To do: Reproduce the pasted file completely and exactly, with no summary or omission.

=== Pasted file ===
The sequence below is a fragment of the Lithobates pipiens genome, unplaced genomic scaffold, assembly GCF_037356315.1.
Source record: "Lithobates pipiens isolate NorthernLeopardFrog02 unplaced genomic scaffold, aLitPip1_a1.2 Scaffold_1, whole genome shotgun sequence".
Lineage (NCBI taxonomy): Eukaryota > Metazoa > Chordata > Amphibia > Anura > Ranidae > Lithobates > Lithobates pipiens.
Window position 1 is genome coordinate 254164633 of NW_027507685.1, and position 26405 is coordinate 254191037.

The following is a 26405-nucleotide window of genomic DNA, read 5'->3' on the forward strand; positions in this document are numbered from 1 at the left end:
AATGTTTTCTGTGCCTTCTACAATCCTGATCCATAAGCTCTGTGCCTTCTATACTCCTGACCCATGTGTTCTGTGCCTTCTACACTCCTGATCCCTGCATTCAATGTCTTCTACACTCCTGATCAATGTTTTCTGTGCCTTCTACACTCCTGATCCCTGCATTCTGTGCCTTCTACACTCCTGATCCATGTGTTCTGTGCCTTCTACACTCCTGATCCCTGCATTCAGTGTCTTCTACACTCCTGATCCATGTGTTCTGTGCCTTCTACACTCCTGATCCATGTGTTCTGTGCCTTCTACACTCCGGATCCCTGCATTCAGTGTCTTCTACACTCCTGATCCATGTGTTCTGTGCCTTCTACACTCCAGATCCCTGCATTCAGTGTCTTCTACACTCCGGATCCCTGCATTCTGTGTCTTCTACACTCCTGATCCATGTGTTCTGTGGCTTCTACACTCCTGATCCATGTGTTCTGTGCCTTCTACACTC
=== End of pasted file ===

The sequence below is a fragment of the Lithobates pipiens genome, unplaced genomic scaffold, assembly GCF_037356315.1.
Source record: "Lithobates pipiens isolate NorthernLeopardFrog02 unplaced genomic scaffold, aLitPip1_a1.2 Scaffold_1, whole genome shotgun sequence".
Lineage (NCBI taxonomy): Eukaryota > Metazoa > Chordata > Amphibia > Anura > Ranidae > Lithobates > Lithobates pipiens.
Window position 1 is genome coordinate 254164633 of NW_027507685.1, and position 26405 is coordinate 254191037.

The following is a 26405-nucleotide window of genomic DNA, read 5'->3' on the forward strand; positions in this document are numbered from 1 at the left end:
AATGTTTTCTGTGCCTTCTACAATCCTGATCCATAAGCTCTGTGCCTTCTATACTCCTGACCCATGTGTTCTGTGCCTTCTACACTCCTGATCCCTGCATTCAATGTCTTCTACACTCCTGATCAATGTTTTCTGTGCCTTCTACACTCCTGATCCCTGCATTCTGTGCCTTCTACACTCCTGATCCATGTGTTCTGTGCCTTCTACACTCCTGATCCCTGCATTCAGTGTCTTCTACACTCCTGATCCATGTGTTCTGTGCCTTCTACACTCCTGATCCATGTGTTCTGTGCCTTCTACACTCCGGATCCCTGCATTCAGTGTCTTCTACACTCCTGATCCATGTGTTCTGTGCCTTCTACACTCCAGATCCCTGCATTCAGTGTCTTCTACACTCCGGATCCCTGCATTCTGTGTCTTCTACACTCCTGATCCATGTGTTCTGTGGCTTCTACACTCCTGATCCATGTGTTCTGTGCCTTCTACACTC